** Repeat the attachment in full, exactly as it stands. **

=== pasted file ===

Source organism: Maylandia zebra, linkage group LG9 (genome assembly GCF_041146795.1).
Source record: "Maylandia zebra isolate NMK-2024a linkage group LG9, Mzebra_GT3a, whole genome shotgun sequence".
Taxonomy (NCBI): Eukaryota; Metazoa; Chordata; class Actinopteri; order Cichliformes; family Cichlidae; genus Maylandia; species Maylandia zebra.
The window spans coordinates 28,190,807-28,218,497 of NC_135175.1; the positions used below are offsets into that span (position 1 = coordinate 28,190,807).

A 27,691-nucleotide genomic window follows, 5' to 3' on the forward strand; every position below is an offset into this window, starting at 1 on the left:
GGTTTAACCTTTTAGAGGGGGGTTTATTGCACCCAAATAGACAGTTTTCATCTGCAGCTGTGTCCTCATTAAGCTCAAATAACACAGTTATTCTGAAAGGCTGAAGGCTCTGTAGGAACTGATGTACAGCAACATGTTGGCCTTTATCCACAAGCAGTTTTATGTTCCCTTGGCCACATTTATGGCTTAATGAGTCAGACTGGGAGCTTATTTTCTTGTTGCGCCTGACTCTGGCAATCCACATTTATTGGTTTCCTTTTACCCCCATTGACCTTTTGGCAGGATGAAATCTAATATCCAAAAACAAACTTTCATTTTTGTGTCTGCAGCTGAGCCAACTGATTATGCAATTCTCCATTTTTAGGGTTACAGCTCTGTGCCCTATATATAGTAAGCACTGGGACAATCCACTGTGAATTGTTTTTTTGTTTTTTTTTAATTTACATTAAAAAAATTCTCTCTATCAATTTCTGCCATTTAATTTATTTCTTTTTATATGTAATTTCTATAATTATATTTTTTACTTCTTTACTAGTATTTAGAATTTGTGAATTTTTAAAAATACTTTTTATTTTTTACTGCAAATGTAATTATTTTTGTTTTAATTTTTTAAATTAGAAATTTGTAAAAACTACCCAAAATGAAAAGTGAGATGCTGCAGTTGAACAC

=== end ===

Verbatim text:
Source organism: Maylandia zebra, linkage group LG9 (genome assembly GCF_041146795.1).
Source record: "Maylandia zebra isolate NMK-2024a linkage group LG9, Mzebra_GT3a, whole genome shotgun sequence".
Taxonomy (NCBI): Eukaryota; Metazoa; Chordata; class Actinopteri; order Cichliformes; family Cichlidae; genus Maylandia; species Maylandia zebra.
The window spans coordinates 28,190,807-28,218,497 of NC_135175.1; the positions used below are offsets into that span (position 1 = coordinate 28,190,807).

A 27,691-nucleotide genomic window follows, 5' to 3' on the forward strand; every position below is an offset into this window, starting at 1 on the left:
GGTTTAACCTTTTAGAGGGGGGTTTATTGCACCCAAATAGACAGTTTTCATCTGCAGCTGTGTCCTCATTAAGCTCAAATAACACAGTTATTCTGAAAGGCTGAAGGCTCTGTAGGAACTGATGTACAGCAACATGTTGGCCTTTATCCACAAGCAGTTTTATGTTCCCTTGGCCACATTTATGGCTTAATGAGTCAGACTGGGAGCTTATTTTCTTGTTGCGCCTGACTCTGGCAATCCACATTTATTGGTTTCCTTTTACCCCCATTGACCTTTTGGCAGGATGAAATCTAATATCCAAAAACAAACTTTCATTTTTGTGTCTGCAGCTGAGCCAACTGATTATGCAATTCTCCATTTTTAGGGTTACAGCTCTGTGCCCTATATATAGTAAGCACTGGGACAATCCACTGTGAATTGTTTTTTTGTTTTTTTTTAATTTACATTAAAAAAATTCTCTCTATCAATTTCTGCCATTTAATTTATTTCTTTTTATATGTAATTTCTATAATTATATTTTTTACTTCTTTACTAGTATTTAGAATTTGTGAATTTTTAAAAATACTTTTTATTTTTTACTGCAAATGTAATTATTTTTGTTTTAATTTTTTAAATTAGAAATTTGTAAAAACTACCCAAAATGAAAAGTGAGATGCTGCAGTTGAACAC